What to do with strong, but maybe useless quads?

  • Creator
  • #67444

    I´ve been an avid telemark (and backcountry) skier for +30 years (for those not familiar with telemark, think doing split jump squats until muscular failure three times a week in the slopes during the winter season), resulting in large bodybuilder (or elite soccer player) style legs/quads.

    I always thought that those strong legs was a good thing, but getting more into endurance sport I am not so sure that those legs are so good anymore.

    I have been noticing from time to time over the years that I may get some minor pains from the knees unless I try to strengthen the back of the leg, and I have also noticed they I am a very weak on the bike if try to hold a higher continuened speed (sprinting, and shorter uphills are much easier) and also I am getting a lot of quads soreness after slower or longer runs. All this was way more prononced after an ankle fracture this winter, and I also noticed that holding a higher cadence on a bike trainer really made my quads sore afterwards (and I did struggle to hold a decent watt/power also with higher cadence, low cadence was much easier).

    My theory is that my previous skiing had give me legs that are not very well suited for endurance sports as long-distance trail runnning and biking, ie. mainly fast-twitch fibers with limited endurance. And consequently, I am asking for advice/opinion on:

    1. Is my theory correct that strong legs in one sport, with usually 2-4 minute bursts of load, may be an disadvantage in endurance sports?

    2. If so, how should I think in training to get my legs more adapted to endurance sports (trail running and biking mainly)? Should I focus on long continued intervals, since I am probably performs well on shorter 2-4 minute strength intervals?

    3. Any tips on technique in running/biking/skimo, to try to use the glutees more (instead of the quads, since I am probably very quad-dominant in all my sports)

    Perhaps my issues is not uncommon among skiers with downhill focus, since downhill skiing clearly favors quad strength before general endurance.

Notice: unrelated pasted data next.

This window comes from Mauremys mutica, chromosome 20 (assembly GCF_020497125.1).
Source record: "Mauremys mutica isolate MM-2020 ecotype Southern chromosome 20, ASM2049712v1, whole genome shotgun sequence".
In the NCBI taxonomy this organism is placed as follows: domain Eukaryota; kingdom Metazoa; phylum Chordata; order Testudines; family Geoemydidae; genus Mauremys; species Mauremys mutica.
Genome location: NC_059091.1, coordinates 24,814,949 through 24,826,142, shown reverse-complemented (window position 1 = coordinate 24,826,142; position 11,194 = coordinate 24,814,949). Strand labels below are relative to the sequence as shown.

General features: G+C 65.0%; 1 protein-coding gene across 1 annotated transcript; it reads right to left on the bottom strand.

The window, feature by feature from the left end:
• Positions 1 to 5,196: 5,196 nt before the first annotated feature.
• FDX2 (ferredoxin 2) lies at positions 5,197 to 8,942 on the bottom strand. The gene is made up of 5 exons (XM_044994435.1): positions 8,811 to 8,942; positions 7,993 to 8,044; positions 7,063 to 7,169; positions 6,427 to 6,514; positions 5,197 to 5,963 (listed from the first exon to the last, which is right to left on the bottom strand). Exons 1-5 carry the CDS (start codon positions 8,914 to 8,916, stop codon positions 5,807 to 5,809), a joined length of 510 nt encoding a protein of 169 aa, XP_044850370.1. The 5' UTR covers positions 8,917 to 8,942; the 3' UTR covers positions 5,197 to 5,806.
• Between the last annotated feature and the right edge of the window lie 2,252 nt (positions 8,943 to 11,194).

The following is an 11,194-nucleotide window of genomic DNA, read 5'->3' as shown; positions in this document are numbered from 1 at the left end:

• Participant
    rich.b on #67508

    As a formerly avid telemarker back in the mid/late-1980s and a runner since, I can say that running never helped me much the few times I ever pulled out the old tele-skis (Karhu Extreme, so we are talking pretty old). Different demands, as you describe from the other direction. So seemingly there is a lot of aerobic base building to be done. However, by your description of what you are doing when you bike, it gives the impression you are working too hard, especially how you describe on a bike trainer. Your approach to training may be subconsciously biased from your long experience from telemarking, as suggested by your references to power output and strength intervals. Endurance building is slow, steady work.

    Wiser voices will likely/hopefully come with better comments, but what you describe is essentially one of the key topics Uphill Athlete focuses on – aerobic deficiency: https://uphillathlete.com/aerobic-deficiency-syndrome/

    lycka till

    nalle4 on #67700

    Thanks Rich!

    Your comment is very helpful, and after thinking about this a few days things are starting to make sense. Hopefully, I am not too deep into ADS, since I have been very reluctant to training in Z3 and higher for the last 4 years. Testing for ADS in running, either by nose breathing, or heart rate drift, have previously not revealed any signs of ADS. But longer runs have been giving me sore legs afterwards, and when testing HR drift on the bike trainer, or running, my heart rate remains fairly stable – but it leaves my legs unreasonably sore afterwards (I could do an easy run the day after, but I wouldn’t want to do anything in Z2 and upwards, or any strength training). I have experienced all this previously, but it is more pronounced when I am coming back after the injury now.

    As I understand it, a successful AeT test should not result in DOMS (delayed muscle soreness) – so I am probably pushing it to hard even if my heart rate tells me otherwise. I don’t know if strength oriented legs are able to mask ADS, or if they are just not fatigue resistant – perhaps you or anyone else can give me any opinion on that?

    Do you have any opinion on how to increase the fatigue resistance of the legs, I guess longer continued run and bike sessions is the way to go – but what power or HR zones should I aim for? Or should I have presence of DOMS as an indicator that I have been in too high zone?

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